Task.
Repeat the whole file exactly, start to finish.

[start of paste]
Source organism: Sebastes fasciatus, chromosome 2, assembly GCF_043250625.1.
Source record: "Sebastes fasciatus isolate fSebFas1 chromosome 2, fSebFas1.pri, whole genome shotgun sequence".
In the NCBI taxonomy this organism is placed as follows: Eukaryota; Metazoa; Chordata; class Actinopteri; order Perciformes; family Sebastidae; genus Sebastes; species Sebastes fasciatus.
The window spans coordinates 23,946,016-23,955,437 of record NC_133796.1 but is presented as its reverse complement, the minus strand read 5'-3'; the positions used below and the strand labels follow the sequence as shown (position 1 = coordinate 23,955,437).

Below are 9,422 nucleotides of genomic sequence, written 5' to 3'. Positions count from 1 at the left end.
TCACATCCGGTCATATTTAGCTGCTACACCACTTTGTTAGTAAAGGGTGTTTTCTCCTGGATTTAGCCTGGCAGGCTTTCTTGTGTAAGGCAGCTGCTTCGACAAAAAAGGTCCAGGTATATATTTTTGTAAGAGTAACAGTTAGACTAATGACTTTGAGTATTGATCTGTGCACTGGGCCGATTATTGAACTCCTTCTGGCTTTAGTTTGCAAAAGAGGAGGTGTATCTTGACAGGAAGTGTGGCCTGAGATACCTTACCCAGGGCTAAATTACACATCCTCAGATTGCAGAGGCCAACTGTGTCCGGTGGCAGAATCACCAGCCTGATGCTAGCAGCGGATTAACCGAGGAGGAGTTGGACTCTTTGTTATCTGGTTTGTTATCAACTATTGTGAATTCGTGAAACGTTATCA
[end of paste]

Source organism: Sebastes fasciatus, chromosome 2, assembly GCF_043250625.1.
Source record: "Sebastes fasciatus isolate fSebFas1 chromosome 2, fSebFas1.pri, whole genome shotgun sequence".
In the NCBI taxonomy this organism is placed as follows: Eukaryota; Metazoa; Chordata; class Actinopteri; order Perciformes; family Sebastidae; genus Sebastes; species Sebastes fasciatus.
The window spans coordinates 23,946,016-23,955,437 of record NC_133796.1 but is presented as its reverse complement, the minus strand read 5'-3'; the positions used below and the strand labels follow the sequence as shown (position 1 = coordinate 23,955,437).

Below are 9,422 nucleotides of genomic sequence, written 5' to 3'. Positions count from 1 at the left end.
TCACATCCGGTCATATTTAGCTGCTACACCACTTTGTTAGTAAAGGGTGTTTTCTCCTGGATTTAGCCTGGCAGGCTTTCTTGTGTAAGGCAGCTGCTTCGACAAAAAAGGTCCAGGTATATATTTTTGTAAGAGTAACAGTTAGACTAATGACTTTGAGTATTGATCTGTGCACTGGGCCGATTATTGAACTCCTTCTGGCTTTAGTTTGCAAAAGAGGAGGTGTATCTTGACAGGAAGTGTGGCCTGAGATACCTTACCCAGGGCTAAATTACACATCCTCAGATTGCAGAGGCCAACTGTGTCCGGTGGCAGAATCACCAGCCTGATGCTAGCAGCGGATTAACCGAGGAGGAGTTGGACTCTTTGTTATCTGGTTTGTTATCAACTATTGTGAATTCGTGAAACGTTATCA